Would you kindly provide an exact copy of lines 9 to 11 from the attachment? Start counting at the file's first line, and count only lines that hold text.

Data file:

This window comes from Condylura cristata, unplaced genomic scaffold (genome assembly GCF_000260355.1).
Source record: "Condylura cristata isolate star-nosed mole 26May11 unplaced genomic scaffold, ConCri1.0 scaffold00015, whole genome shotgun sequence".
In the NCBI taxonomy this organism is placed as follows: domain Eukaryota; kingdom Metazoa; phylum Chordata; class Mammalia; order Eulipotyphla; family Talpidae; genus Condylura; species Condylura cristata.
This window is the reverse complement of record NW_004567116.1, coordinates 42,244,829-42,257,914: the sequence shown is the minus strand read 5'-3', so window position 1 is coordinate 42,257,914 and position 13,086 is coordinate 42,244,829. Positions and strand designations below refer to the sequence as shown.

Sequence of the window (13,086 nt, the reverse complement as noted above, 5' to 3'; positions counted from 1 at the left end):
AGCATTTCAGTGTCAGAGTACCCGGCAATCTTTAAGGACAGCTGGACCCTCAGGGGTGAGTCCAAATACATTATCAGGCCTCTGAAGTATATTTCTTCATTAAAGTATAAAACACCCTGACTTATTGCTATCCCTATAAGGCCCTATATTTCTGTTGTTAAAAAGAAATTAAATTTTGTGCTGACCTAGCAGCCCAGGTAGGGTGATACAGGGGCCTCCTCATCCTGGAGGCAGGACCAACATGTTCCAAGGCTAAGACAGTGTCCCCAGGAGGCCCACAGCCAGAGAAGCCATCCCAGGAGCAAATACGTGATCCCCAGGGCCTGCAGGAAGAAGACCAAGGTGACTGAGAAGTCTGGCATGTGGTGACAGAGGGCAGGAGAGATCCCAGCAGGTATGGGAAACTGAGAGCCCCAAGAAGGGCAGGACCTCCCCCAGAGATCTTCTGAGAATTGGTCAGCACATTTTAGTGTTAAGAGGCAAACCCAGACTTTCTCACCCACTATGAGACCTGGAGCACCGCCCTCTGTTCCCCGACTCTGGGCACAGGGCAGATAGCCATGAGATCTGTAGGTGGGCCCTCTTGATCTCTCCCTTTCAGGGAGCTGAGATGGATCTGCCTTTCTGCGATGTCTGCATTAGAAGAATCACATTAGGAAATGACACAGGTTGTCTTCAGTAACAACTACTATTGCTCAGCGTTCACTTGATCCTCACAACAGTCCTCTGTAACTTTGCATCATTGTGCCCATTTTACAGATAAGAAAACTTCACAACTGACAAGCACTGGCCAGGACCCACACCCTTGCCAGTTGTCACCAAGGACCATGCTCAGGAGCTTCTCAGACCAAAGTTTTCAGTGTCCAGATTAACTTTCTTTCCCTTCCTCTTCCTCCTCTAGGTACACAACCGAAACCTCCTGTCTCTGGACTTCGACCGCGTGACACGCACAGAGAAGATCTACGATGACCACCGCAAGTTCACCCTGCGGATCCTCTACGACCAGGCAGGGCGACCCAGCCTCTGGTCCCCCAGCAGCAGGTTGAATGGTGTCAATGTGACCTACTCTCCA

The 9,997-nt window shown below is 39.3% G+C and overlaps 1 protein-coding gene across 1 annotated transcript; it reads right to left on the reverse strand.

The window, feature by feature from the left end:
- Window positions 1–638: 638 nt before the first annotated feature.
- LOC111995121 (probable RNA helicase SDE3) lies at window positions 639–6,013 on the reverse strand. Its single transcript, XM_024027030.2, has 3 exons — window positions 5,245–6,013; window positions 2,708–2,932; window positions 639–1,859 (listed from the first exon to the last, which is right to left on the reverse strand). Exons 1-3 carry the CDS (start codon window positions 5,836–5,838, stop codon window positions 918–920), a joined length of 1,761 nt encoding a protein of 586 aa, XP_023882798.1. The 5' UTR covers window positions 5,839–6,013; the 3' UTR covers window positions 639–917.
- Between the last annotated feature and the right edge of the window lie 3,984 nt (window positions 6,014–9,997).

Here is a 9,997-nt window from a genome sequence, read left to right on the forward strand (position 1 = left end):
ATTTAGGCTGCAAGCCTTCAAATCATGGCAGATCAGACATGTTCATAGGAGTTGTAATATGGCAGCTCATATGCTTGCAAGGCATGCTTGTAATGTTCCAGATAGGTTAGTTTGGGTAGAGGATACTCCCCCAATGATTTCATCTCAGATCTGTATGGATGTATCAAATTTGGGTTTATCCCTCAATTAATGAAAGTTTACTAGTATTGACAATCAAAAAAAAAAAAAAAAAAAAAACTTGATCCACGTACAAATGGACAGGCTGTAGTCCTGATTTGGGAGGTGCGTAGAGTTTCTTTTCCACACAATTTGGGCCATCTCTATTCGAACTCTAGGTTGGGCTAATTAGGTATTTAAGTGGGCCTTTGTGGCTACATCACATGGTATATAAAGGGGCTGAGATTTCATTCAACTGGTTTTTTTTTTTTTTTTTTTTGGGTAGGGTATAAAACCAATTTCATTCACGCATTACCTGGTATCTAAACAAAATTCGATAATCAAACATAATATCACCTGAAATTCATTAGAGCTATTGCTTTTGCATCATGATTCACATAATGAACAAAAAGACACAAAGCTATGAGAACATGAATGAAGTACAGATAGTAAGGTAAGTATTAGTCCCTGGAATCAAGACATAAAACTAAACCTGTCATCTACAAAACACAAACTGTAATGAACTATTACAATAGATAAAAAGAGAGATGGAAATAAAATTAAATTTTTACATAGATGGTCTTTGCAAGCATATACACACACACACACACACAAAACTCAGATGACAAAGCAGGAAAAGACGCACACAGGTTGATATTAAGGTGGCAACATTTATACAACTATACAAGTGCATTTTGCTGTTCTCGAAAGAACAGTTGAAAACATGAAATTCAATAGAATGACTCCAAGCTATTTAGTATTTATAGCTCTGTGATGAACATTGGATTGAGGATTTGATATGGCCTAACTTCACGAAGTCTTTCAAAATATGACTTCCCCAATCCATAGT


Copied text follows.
- Window positions 1–638: 638 nt before the first annotated feature.
- LOC111995121 (probable RNA helicase SDE3) lies at window positions 639–6,013 on the reverse strand. Its single transcript, XM_024027030.2, has 3 exons — window positions 5,245–6,013; window positions 2,708–2,932; window positions 639–1,859 (listed from the first exon to the last, which is right to left on the reverse strand). Exons 1-3 carry the CDS (start codon window positions 5,836–5,838, stop codon window positions 918–920), a joined length of 1,761 nt encoding a protein of 586 aa, XP_023882798.1. The 5' UTR covers window positions 5,839–6,013; the 3' UTR covers window positions 639–917.
- Between the last annotated feature and the right edge of the window lie 3,984 nt (window positions 6,014–9,997).